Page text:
Category: change

Performances or projects?

Performances or projects?

The 2011 Edinburgh Fringe Festival is drawing to a close as I write this. If you’ve been to Edinburgh in August, you will have experienced the incredible vibrancy, lunacy, and energy that is the Fringe Festival. With thousands of shows, street theatre (even in the rain), tens of thousands of visitors, and every nook and cranny turned into a performance venue, there can be few events anywhere in the world to match it. Some people go to just a couple of shows, while I know of one person who was in the audience for one hundred and thirty five different shows – comedy, theatre, and music – during the 2011 festival. That’s commitment!

I think I went to eight or nine shows this year, including an excellent musical tribute to Frank Sinatra, Dean Martin, and Sammy Davis Junior – the Rat Pack. Apart from the three leading performers, there were three backing vocalists, and at least twelve on-stage musicians. No doubt there were also several people backstage to keep everything together.

It may be obvious, but shows like this don’t just “happen”. They have to be planned, coordinated, organised, developed, rehearsed, and then presented every night for a month. The cast and crew may have come from Edinburgh, but in all probablity they did not, so someone had to arrange travel, transport, a venue, and accommodation for the cast. Publicity had to be arranged. Leaflets had to be designed and printed. Money had to be raised to get the show to Edinburgh, and to pay for the venue, and to fund the publicity, and no doubt to fund all sorts of other expenses that I can’t imagine. All of this is undertaken with no guarantee of a return on the investment: every show stands and falls on its own merits.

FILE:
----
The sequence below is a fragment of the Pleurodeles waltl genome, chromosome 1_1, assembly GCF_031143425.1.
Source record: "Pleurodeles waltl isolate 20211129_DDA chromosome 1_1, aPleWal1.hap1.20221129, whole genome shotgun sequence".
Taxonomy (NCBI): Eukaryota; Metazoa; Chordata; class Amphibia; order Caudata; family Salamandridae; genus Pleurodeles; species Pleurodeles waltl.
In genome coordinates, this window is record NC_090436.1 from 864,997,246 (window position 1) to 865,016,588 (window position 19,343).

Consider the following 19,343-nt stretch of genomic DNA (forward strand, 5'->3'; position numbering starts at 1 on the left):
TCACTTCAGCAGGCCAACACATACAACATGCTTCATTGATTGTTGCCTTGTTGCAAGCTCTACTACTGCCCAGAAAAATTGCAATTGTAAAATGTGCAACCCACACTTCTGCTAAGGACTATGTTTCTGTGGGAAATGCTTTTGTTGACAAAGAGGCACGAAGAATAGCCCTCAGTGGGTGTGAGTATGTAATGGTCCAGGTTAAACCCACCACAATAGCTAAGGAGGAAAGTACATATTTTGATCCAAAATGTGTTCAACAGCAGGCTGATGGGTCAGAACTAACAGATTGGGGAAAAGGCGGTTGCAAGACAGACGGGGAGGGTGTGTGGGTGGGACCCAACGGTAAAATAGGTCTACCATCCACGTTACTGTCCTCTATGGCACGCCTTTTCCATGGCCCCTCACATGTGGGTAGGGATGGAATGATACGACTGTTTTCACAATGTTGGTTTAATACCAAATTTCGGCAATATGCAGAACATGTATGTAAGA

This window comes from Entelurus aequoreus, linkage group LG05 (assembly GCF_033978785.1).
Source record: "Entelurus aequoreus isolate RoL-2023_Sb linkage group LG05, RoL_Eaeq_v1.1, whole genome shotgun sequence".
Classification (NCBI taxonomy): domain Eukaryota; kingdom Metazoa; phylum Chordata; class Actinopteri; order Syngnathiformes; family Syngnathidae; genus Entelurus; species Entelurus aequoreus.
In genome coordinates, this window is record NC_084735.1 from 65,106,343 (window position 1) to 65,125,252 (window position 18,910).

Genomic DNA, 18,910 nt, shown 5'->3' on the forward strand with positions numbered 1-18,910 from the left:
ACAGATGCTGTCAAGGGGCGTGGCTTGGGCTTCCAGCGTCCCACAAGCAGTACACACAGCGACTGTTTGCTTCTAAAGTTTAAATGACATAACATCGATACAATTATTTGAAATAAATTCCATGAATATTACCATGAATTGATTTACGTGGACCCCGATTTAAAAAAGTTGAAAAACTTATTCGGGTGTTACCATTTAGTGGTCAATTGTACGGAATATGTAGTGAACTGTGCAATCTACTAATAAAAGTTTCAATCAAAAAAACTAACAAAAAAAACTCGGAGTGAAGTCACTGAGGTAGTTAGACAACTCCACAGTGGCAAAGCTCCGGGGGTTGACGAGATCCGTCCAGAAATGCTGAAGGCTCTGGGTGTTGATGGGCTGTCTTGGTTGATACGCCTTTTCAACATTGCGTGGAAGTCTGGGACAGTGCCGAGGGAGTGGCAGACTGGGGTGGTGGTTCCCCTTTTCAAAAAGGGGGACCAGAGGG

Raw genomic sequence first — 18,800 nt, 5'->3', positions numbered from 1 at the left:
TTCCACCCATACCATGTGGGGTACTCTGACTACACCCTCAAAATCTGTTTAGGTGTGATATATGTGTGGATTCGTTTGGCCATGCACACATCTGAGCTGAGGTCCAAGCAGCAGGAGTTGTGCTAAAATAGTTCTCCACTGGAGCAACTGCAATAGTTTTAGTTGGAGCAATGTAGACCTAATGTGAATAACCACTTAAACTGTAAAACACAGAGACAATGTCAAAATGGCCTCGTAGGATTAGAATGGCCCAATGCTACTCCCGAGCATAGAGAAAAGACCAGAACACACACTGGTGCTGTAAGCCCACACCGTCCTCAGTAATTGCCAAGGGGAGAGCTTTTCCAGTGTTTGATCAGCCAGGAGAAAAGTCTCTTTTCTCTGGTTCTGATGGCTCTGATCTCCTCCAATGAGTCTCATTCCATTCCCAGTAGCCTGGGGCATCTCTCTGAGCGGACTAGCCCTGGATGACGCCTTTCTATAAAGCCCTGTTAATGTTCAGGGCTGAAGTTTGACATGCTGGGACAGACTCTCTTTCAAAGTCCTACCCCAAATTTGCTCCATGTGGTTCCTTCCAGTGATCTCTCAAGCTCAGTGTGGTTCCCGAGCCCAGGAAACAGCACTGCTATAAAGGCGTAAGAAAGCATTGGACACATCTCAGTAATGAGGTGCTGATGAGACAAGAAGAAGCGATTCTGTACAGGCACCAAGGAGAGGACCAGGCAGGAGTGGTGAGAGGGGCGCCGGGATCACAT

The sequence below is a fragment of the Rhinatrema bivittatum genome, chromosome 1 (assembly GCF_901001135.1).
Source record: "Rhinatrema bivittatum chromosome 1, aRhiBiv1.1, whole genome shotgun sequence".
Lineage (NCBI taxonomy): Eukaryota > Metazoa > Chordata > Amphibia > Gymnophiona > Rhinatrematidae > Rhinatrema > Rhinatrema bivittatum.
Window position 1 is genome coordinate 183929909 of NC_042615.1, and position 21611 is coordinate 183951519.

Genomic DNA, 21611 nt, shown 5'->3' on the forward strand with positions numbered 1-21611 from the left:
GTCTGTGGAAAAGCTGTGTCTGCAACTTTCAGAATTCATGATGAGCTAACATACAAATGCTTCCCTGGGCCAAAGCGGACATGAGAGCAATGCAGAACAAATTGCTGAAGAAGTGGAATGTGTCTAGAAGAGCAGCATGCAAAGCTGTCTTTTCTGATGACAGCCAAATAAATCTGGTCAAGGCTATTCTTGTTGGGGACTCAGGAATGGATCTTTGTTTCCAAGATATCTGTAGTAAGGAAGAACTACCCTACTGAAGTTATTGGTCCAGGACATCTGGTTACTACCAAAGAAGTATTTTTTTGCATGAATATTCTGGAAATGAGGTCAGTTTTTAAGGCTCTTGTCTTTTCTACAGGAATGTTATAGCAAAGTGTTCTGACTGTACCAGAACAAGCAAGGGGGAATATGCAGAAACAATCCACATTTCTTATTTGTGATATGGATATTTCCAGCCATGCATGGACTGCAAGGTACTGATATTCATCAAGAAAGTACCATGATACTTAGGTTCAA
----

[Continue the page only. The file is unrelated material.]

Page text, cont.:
I reckon there are great similarities between producing a show and running a business project. I doubt whether many producers would classify themselves as project managers, but perhaps they should. Perhaps the theatre could learn from professional project managers about planning, risk management, progress monitoring, and organisation. But what about the other way round? What could the theatre teach the project manager? Well, let’s start with drive, commitment, and enthusiasm. Then we’ll move onto deadlines: you’ll never hear anyone saying “Sorry, this year’s Christmas Panto has been delayed until January because we found a few lines that didn’t work in rehearsal and had to rewrite them”! Budgetary control? – essential! Motivation? – absolutely. A common purpose? Well, it would be a bit of a problem if some of the cast thought the show should resemble a Noel Coward comedy while others were expecting something more like a Shakespearean tragedy. So yes, I would argue that the theatre could indeed teach the professional project manager a thing or two.

Should we be surprised about this? I don’t think so. The best ideas have always been shared and developed between different groups of people. The Disney organisation are experts in managing queues of people, so they teach their techniques to other industries. I’ve also heard that airlines have learned from boatbuilders about making best use of space in their first class cabins, as small boats need to make efficient use of very limited areas.